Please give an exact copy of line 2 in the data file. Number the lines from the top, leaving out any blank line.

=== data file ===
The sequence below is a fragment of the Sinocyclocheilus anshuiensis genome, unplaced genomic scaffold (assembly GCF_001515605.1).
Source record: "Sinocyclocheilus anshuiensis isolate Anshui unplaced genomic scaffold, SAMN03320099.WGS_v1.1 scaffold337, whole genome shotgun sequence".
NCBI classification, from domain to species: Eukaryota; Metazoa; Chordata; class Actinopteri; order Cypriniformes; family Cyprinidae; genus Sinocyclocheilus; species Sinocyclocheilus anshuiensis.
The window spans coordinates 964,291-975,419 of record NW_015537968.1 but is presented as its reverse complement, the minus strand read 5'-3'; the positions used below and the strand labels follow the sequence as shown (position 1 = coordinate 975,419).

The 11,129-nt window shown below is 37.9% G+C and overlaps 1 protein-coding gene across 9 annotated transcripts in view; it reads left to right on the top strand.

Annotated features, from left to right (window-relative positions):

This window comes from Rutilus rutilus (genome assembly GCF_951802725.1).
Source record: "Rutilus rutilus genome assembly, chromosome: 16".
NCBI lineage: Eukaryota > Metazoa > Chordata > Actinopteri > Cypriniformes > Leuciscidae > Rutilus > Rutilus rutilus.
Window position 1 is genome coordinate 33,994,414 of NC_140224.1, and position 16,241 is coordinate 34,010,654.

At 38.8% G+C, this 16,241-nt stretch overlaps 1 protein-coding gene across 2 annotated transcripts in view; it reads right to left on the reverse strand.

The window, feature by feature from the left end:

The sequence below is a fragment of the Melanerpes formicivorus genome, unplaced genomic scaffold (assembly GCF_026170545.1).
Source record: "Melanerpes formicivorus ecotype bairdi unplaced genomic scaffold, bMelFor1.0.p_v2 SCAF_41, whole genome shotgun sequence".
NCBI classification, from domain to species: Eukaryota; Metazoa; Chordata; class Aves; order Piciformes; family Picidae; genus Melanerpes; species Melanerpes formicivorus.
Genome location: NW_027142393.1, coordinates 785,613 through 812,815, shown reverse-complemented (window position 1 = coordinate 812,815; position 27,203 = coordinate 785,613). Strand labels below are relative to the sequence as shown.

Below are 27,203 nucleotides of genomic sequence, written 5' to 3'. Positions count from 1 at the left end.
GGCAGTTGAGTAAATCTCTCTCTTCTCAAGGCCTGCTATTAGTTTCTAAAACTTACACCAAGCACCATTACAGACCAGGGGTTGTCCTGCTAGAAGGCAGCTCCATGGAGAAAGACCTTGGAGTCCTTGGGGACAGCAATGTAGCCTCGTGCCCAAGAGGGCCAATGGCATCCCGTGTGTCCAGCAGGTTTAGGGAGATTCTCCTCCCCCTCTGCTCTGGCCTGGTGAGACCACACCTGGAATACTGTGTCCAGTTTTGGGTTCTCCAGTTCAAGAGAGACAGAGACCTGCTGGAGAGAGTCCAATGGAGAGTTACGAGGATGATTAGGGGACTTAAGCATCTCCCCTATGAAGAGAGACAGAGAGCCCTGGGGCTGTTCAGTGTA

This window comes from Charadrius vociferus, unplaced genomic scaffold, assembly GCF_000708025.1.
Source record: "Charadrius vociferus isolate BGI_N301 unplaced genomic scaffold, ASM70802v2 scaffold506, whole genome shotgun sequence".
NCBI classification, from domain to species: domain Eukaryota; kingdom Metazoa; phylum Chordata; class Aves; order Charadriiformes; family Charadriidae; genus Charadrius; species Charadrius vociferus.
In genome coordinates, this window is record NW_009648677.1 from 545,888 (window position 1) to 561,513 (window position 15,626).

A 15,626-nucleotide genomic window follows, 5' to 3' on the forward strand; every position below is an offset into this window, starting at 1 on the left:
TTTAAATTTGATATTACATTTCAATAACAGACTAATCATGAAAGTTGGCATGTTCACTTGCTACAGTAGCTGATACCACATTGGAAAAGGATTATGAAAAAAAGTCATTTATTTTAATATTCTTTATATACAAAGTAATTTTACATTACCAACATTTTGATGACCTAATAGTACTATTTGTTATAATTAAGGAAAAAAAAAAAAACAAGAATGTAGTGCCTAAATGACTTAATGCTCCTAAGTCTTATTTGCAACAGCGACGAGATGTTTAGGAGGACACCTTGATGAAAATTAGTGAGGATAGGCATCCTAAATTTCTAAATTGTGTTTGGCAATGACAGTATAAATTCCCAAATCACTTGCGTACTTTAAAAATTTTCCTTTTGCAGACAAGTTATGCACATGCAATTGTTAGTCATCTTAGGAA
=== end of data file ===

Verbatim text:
Source record: "Sinocyclocheilus anshuiensis isolate Anshui unplaced genomic scaffold, SAMN03320099.WGS_v1.1 scaffold337, whole genome shotgun sequence".